There is a sign placed illegally by a private citizen facing the southbound lanes alerting motorists of the slower speed limit.
The trial court agreed with the state’s argument that because the county ordinance dictates the speed limit county-wide, Indiana law does not require a sign be posted for the ordinance to be applicable.
Coleman appealed, and the judges agreed with him.
“In enacting Lawrence County Ordinance 5-2-1, the county sought to reduce the speed limit throughout Lawrence County to 35 miles per hour. However, it is undisputed that there are no signs on Leesville Road notifying northbound motorists of the altered speed limit. Thus, pursuant to I.C. § 9-21-5-6(c), the altered speed limit was not effective as to northbound traffic, and the default speed limit of 55 miles per hour was applicable. Because Coleman was alleged to have been traveling at 46 miles per hour, he did not commit the civil infraction of speeding,” COA Judge Robert Altice wrote.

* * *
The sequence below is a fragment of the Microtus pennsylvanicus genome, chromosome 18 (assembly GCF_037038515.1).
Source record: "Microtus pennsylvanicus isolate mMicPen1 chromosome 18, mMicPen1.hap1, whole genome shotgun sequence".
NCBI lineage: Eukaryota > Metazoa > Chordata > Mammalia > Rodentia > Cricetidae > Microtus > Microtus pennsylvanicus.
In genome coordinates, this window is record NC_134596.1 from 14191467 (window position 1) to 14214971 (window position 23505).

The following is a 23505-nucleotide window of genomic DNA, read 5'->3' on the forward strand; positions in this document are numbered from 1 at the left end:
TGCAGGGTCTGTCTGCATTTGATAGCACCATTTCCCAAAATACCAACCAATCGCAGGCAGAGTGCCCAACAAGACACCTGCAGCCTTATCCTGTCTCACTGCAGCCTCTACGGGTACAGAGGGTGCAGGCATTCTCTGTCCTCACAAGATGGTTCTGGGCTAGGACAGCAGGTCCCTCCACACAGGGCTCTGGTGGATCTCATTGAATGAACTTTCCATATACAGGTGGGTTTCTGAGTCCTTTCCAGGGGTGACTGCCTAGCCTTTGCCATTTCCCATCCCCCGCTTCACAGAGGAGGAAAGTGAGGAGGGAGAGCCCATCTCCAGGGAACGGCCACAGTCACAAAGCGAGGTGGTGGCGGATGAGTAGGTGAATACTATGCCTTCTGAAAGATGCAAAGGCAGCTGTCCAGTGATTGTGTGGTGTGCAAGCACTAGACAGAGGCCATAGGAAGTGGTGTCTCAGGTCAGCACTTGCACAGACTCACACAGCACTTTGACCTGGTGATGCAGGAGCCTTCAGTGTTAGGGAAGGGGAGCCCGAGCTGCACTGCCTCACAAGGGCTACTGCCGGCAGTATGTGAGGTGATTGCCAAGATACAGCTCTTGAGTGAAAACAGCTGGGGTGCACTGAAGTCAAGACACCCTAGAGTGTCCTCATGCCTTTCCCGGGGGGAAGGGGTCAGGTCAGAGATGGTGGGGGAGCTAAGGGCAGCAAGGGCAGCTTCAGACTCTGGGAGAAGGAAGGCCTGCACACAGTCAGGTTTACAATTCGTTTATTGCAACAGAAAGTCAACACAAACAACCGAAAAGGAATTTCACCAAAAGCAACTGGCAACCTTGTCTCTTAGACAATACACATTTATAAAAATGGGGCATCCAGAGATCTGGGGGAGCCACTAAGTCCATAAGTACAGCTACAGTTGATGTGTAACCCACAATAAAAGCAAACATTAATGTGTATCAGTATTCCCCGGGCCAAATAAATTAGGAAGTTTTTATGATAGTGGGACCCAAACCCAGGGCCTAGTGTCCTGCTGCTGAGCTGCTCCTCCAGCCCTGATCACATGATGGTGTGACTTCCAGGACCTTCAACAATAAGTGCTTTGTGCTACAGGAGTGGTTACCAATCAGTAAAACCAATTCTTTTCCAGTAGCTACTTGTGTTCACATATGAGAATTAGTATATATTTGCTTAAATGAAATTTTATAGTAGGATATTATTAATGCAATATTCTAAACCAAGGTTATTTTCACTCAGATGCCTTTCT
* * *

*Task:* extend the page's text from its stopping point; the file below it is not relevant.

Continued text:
Criminal – Inventory Search/Drug Conviction
Chauncy Rhodes v. State of Indiana
Each member of a panel on the Indiana Court of Appeals authored an opinion regarding a man’s marijuana conviction stemming from the discovery of the drug during an inventory search after he was arrested for allegedly driving on a suspended license. Two of the three judges voted to reverse his felony conviction.
Judge Melissa May authored the main opinion, outlining the facts of the case. Officer Dustin Greathouse pulled Chauncy Rhodes over for speeding. Rhodes stopped the car in a driveway. Because he was arrested for driving on a suspended license, Greathouse decided to tow the car and conducted an inventory search. He did not record everything he discovered, but did note marijuana found in a “red metal grinder” in the glove box.